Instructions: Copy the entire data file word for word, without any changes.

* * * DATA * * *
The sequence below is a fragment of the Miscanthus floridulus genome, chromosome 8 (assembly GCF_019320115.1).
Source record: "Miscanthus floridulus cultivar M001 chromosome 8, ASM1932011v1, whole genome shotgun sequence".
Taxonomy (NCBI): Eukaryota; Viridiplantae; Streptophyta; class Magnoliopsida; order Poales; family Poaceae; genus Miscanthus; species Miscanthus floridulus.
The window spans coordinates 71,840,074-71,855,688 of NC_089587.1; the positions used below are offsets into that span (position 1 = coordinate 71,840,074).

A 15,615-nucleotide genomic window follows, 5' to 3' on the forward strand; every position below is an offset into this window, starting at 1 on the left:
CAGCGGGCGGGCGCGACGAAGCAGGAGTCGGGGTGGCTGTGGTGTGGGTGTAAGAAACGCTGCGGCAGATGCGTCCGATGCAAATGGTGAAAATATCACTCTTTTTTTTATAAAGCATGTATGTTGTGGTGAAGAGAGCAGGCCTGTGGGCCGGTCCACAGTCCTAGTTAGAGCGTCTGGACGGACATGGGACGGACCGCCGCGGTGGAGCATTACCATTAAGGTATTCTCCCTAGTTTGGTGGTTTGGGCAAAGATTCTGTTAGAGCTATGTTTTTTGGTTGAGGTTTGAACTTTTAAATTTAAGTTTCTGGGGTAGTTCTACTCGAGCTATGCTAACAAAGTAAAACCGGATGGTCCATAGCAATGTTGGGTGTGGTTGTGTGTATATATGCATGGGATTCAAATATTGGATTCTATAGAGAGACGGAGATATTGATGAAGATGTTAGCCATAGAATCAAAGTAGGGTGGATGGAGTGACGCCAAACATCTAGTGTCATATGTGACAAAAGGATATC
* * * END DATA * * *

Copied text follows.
The sequence below is a fragment of the Miscanthus floridulus genome, chromosome 8 (assembly GCF_019320115.1).
Source record: "Miscanthus floridulus cultivar M001 chromosome 8, ASM1932011v1, whole genome shotgun sequence".
Taxonomy (NCBI): Eukaryota; Viridiplantae; Streptophyta; class Magnoliopsida; order Poales; family Poaceae; genus Miscanthus; species Miscanthus floridulus.
The window spans coordinates 71,840,074-71,855,688 of NC_089587.1; the positions used below are offsets into that span (position 1 = coordinate 71,840,074).

A 15,615-nucleotide genomic window follows, 5' to 3' on the forward strand; every position below is an offset into this window, starting at 1 on the left:
CAGCGGGCGGGCGCGACGAAGCAGGAGTCGGGGTGGCTGTGGTGTGGGTGTAAGAAACGCTGCGGCAGATGCGTCCGATGCAAATGGTGAAAATATCACTCTTTTTTTTATAAAGCATGTATGTTGTGGTGAAGAGAGCAGGCCTGTGGGCCGGTCCACAGTCCTAGTTAGAGCGTCTGGACGGACATGGGACGGACCGCCGCGGTGGAGCATTACCATTAAGGTATTCTCCCTAGTTTGGTGGTTTGGGCAAAGATTCTGTTAGAGCTATGTTTTTTGGTTGAGGTTTGAACTTTTAAATTTAAGTTTCTGGGGTAGTTCTACTCGAGCTATGCTAACAAAGTAAAACCGGATGGTCCATAGCAATGTTGGGTGTGGTTGTGTGTATATATGCATGGGATTCAAATATTGGATTCTATAGAGAGACGGAGATATTGATGAAGATGTTAGCCATAGAATCAAAGTAGGGTGGATGGAGTGACGCCAAACATCTAGTGTCATATGTGACAAAAGGATATC